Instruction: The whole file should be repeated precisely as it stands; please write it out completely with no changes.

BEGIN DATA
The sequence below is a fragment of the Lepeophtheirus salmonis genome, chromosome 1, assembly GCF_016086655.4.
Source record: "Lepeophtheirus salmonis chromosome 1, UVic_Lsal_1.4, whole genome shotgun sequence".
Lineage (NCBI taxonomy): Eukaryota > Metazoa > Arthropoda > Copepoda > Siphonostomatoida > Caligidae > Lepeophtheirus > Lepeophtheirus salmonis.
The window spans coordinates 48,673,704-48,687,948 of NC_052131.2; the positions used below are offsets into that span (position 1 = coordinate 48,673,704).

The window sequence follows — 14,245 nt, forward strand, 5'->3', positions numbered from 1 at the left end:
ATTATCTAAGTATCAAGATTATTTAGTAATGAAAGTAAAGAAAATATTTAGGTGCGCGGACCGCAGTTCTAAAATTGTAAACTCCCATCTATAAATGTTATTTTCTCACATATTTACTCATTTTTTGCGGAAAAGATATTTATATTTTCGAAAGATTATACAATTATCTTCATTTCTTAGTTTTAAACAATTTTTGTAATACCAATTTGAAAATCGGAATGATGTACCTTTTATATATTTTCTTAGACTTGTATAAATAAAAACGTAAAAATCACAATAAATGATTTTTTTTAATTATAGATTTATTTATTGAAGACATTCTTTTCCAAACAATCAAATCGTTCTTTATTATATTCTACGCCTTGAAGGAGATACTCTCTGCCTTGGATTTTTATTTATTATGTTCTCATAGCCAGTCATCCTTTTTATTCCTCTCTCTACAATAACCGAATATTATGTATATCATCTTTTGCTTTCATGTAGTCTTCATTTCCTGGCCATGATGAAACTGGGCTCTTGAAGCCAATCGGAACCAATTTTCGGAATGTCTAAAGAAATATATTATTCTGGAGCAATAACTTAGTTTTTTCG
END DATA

The sequence below is a fragment of the Lepeophtheirus salmonis genome, chromosome 1, assembly GCF_016086655.4.
Source record: "Lepeophtheirus salmonis chromosome 1, UVic_Lsal_1.4, whole genome shotgun sequence".
Lineage (NCBI taxonomy): Eukaryota > Metazoa > Arthropoda > Copepoda > Siphonostomatoida > Caligidae > Lepeophtheirus > Lepeophtheirus salmonis.
The window spans coordinates 48,673,704-48,687,948 of NC_052131.2; the positions used below are offsets into that span (position 1 = coordinate 48,673,704).

The window sequence follows — 14,245 nt, forward strand, 5'->3', positions numbered from 1 at the left end:
ATTATCTAAGTATCAAGATTATTTAGTAATGAAAGTAAAGAAAATATTTAGGTGCGCGGACCGCAGTTCTAAAATTGTAAACTCCCATCTATAAATGTTATTTTCTCACATATTTACTCATTTTTTGCGGAAAAGATATTTATATTTTCGAAAGATTATACAATTATCTTCATTTCTTAGTTTTAAACAATTTTTGTAATACCAATTTGAAAATCGGAATGATGTACCTTTTATATATTTTCTTAGACTTGTATAAATAAAAACGTAAAAATCACAATAAATGATTTTTTTTAATTATAGATTTATTTATTGAAGACATTCTTTTCCAAACAATCAAATCGTTCTTTATTATATTCTACGCCTTGAAGGAGATACTCTCTGCCTTGGATTTTTATTTATTATGTTCTCATAGCCAGTCATCCTTTTTATTCCTCTCTCTACAATAACCGAATATTATGTATATCATCTTTTGCTTTCATGTAGTCTTCATTTCCTGGCCATGATGAAACTGGGCTCTTGAAGCCAATCGGAACCAATTTTCGGAATGTCTAAAGAAATATATTATTCTGGAGCAATAACTTAGTTTTTTCG